When we’re faced with a difficult question, we often answer an easier one instead, usually without even noticing this subtle substitution. This is what economists call an availability heuristic — a mental shortcut where we use what we already know, rather than complete information, when making a decision.

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The Next Generation of SaaS Won’t Optimize for User Engagement

A few weeks ago Hiten Shah explained in a new interesting post why the most successful SaaS companies of the future will focus on usage, just like Facebook. In the write-up, he goes very deep into his explanation bringing examples of world-class SaaS companies like Trello, Slack, and Dropbox that are all building their strategies around this consumer-oriented product approach.

He predicts that this is how the next generation of SaaS will look like.

While I was reading Hiten’s post, I immediately recalled a frugal email conversation I had last month with Patrick Campbell, CEO at Price Intelligently.

Patrick briefly introduced me to the definition of what he calls “anti-active usage” products.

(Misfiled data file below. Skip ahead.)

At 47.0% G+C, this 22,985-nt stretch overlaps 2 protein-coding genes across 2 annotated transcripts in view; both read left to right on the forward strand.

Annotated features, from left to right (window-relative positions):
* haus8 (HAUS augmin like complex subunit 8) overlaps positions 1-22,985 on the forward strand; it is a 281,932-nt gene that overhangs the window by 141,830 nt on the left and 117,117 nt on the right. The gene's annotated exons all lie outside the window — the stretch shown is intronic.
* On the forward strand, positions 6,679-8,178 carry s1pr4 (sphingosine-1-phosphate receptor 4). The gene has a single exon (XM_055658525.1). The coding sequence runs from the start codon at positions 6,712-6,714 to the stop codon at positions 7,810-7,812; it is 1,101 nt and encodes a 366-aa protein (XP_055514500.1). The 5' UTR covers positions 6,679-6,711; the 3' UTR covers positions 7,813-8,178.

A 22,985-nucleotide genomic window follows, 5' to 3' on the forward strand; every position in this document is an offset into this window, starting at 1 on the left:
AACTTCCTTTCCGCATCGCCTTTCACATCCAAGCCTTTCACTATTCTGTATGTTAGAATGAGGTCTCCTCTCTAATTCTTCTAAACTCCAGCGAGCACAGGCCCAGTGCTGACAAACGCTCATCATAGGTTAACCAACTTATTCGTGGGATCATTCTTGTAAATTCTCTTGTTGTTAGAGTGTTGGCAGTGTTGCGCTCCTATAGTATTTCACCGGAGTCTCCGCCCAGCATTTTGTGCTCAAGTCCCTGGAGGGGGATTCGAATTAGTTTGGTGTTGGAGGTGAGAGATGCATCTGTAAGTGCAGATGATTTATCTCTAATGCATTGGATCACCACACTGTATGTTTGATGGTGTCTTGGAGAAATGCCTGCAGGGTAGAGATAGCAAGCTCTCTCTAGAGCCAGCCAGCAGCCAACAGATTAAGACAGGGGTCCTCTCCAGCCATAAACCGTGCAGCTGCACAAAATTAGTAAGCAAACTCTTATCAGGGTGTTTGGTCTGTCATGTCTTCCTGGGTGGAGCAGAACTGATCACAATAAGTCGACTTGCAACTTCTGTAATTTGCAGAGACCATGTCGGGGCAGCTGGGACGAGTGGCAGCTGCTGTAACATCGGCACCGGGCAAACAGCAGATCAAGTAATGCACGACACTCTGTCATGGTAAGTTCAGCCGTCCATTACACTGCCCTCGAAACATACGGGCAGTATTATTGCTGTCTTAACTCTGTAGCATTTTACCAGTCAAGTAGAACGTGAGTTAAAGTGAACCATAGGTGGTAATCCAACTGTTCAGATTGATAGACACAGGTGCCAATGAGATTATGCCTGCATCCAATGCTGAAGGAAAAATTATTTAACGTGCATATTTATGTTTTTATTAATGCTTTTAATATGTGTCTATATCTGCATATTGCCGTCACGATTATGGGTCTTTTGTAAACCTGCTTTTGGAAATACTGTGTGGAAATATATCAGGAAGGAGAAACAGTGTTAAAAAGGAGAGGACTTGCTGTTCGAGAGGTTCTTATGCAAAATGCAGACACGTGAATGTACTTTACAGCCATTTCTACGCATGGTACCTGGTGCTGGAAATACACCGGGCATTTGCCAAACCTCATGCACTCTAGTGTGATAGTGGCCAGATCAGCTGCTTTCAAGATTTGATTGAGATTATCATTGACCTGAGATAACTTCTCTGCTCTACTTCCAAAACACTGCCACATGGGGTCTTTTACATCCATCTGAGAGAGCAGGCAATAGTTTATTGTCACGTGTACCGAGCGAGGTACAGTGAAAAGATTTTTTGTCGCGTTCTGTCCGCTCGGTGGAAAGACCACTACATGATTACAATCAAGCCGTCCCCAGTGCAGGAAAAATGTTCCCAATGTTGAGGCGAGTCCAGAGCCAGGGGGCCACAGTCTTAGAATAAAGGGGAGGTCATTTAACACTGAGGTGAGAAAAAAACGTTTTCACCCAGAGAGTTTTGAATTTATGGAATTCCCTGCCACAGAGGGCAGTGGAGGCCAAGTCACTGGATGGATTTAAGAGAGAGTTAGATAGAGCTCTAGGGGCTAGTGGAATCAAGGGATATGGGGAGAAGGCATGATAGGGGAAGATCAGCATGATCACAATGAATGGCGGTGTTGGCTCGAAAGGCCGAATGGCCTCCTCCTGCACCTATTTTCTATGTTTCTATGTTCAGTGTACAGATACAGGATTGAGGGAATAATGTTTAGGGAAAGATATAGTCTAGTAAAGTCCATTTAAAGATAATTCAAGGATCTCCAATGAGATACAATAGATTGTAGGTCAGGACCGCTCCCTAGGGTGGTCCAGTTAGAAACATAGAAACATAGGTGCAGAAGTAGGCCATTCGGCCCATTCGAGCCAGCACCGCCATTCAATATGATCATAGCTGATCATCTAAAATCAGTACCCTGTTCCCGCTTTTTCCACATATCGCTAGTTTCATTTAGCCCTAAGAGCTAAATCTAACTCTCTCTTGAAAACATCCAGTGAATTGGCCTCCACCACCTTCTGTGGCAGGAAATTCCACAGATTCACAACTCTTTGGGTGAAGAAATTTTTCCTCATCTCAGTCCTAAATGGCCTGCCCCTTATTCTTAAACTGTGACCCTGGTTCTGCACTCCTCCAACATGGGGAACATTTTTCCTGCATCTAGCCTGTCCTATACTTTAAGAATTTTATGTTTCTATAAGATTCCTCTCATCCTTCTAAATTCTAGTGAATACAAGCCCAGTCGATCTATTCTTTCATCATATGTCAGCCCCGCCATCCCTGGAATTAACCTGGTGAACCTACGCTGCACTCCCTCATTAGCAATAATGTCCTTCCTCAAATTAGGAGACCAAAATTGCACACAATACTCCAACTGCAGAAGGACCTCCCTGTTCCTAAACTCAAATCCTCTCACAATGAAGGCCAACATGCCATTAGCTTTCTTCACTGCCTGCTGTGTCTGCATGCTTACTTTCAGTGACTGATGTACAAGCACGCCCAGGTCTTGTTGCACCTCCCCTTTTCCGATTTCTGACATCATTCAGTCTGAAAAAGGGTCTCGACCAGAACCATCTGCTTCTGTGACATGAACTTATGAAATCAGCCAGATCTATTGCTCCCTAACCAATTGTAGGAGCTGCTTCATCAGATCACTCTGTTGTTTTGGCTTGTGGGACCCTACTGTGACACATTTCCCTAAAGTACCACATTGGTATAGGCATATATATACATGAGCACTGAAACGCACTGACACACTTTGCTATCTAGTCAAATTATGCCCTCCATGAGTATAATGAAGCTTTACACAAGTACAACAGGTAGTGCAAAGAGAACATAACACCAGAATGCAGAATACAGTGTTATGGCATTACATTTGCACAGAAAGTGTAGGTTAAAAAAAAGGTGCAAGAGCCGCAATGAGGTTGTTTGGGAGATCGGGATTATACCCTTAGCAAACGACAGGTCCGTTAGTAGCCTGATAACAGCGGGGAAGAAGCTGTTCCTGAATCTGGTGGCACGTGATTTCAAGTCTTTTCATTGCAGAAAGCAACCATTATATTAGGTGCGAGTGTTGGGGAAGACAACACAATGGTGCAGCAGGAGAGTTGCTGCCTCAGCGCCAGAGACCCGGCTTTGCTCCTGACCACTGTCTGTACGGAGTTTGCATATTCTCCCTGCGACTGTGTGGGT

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Data Dictionary: How to Build one for your SaaS business

At the beginning of every startup, the most helpful data usually isn’t quantitative; it’s qualitative. You can’t measure very much in the early days for the simple reason you just don’t have enough data.

Analytics products like Google Analytics, Hotjar or Mixpanel won’t help you understand what problems your users really need to solve or what features you should prioritize after launch. At this stage, the only way for you to have a reasonable perception of the needs and the trends is to go out of the office and talk to people.

But when companies start to grow, they rapidly orient from a qualitative to a quantitive data collection approach. Which means they quickly start paying more attention to statistically significant numerical data than descriptive data, usually harder to analyze.

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AI implications on Marketing and Analytics

In his annual letter to shareholders, Jeff Bezos wrote:

Big trends are not that hard to spot (they get talked and written about a lot), but they can be strangely hard for large organizations to embrace. We’re in the middle of an obvious one right now: machine learning and artificial intelligence.

We’re probably not yet in the middle. We’re just getting started in shaping up the next industrial revolution with AI. This post is a deep dive into the why and the how Analytics and Marketing SaaS products will use Artificial Intelligence (AI).